That was Eric Schmidt talking on a panel about the future of the web earlier last year. He’s referencing a vision of the future which, not too long ago would have felt very much a work of science fiction.

But today, we inch closer to this idea of architecturally integrated, living, breathing, dynamic spaces. The internet becomes something that’s omnipresent, instead of just something you click on.

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Nov 19, 2016

Space starshade to better see exoplanets

Posted by in category: space

A flower-like starshade could give astronomers a direct look at planets orbiting distant stars. Cathal O’Connell explains how it would work.

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Nov 19, 2016

[GLOBAL LEADERS FORUM 2016] Session 6 Zoltan Istvan [ENG]

Posted by in category: futurism

[Ch.19] 세상에 없는 TV 이제 시작합니다.

★홈페이지 :

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Nov 19, 2016

Nicotinamide riboside

Posted by in category: biotech/medical

The subject of Nicotinamide Riboside (NR) has been in the new a lot lately but is all the hype justified? Find out in this scientific article on Longecity by researcher Sven Bulterijs.

Researcher Sven Bulterijs has published a scientific article about nicotinamide riboside, how it works and looking at the data behind this recently popular supplement. So does it live up to the hype? Why not check it out and decide yourself.

“The first article in my new science column takes a look at a special vitamin B3 derivative called nicotinamide riboside that was shown to slightly extend mouse lifespan.”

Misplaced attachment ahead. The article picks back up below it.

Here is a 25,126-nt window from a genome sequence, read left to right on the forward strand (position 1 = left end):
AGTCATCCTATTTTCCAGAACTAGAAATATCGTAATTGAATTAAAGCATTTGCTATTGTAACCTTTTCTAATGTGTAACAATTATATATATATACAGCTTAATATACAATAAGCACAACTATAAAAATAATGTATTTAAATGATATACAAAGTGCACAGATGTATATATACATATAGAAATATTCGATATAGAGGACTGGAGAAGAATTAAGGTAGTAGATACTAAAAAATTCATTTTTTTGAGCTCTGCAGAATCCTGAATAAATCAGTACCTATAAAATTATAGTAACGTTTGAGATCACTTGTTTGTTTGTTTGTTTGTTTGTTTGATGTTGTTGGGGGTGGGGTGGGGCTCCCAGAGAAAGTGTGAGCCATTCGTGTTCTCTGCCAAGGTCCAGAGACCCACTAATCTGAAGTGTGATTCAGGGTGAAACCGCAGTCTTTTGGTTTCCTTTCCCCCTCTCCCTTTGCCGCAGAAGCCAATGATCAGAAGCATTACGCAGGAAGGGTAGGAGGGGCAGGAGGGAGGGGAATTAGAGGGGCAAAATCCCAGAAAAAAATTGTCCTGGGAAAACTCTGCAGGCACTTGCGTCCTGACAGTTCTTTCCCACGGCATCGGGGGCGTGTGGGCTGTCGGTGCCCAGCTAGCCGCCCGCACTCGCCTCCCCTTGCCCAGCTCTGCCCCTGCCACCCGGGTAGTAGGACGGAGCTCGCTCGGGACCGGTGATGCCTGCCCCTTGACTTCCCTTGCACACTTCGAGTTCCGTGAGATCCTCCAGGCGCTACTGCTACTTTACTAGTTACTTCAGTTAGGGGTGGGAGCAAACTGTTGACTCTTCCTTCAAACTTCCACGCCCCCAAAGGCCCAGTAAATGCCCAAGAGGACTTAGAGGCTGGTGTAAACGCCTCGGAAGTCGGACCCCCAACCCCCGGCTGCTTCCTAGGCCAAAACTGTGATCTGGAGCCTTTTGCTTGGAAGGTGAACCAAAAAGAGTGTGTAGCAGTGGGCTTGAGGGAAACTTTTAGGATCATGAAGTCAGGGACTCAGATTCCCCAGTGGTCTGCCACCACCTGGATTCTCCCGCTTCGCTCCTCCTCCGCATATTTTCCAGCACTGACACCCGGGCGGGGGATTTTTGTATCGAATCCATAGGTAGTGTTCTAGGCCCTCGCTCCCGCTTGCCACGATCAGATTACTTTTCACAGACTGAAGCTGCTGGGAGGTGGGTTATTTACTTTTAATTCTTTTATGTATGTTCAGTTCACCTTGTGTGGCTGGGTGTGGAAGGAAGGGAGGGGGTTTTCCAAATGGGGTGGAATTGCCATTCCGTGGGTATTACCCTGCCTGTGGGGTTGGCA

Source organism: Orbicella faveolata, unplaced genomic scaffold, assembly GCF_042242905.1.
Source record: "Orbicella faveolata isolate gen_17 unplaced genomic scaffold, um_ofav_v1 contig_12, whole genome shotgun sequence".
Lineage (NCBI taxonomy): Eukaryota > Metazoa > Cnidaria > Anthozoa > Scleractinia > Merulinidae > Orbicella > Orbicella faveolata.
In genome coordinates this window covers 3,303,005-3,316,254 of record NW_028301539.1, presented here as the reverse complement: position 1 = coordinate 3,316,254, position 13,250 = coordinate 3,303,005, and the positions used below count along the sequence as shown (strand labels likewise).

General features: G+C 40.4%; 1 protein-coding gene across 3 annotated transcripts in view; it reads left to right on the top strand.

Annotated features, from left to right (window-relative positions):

Continue reading “Nicotinamide riboside” »

Nov 19, 2016

AI Learns Things That Humans Didn’t Teach It

Posted by in categories: information science, robotics/AI

In Brief:

  • Researchers have created a heuristically trained neural network that outperformed conventional machine learning algorithms by 160 percent and its own training by 9 percent.
  • This new teaching method could enable AI to make correct classifications of data that’s previously unknown or unclassified, learning information beyond its data set.

Machine learning technology in neural networks has been pushing artificial intelligence (AI) development to new heights. Most AI systems learn to do things using a set of labelled data provided by their human programmers. Parham Aarabi and Wenzhi Guo, engineers from the University of Toronto, Canada have taken machine learning to a different level, developing an algorithm that can learn things on its own, going beyond its training.

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Nov 19, 2016

These geniuses sent a text message using only vinegar and glass cleaner and it is mesmerizing

Posted by in category: futurism

Wow! Researchers at Stanford just sent a text message using vinegar and glass cleaner, and our minds have officially blown.

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Nov 19, 2016

Italy’s Banks Are in a Slow-Motion Crisis. And Europe May Pay. — By Peter S. Goodman | The New York Times

Posted by in categories: economics, finance, policy


“Among policy makers alert for signs of the next financial disaster, Italy’s mountain of uncollectable bank debt is a subject discussed in tones ordinarily reserved for piles of plutonium.”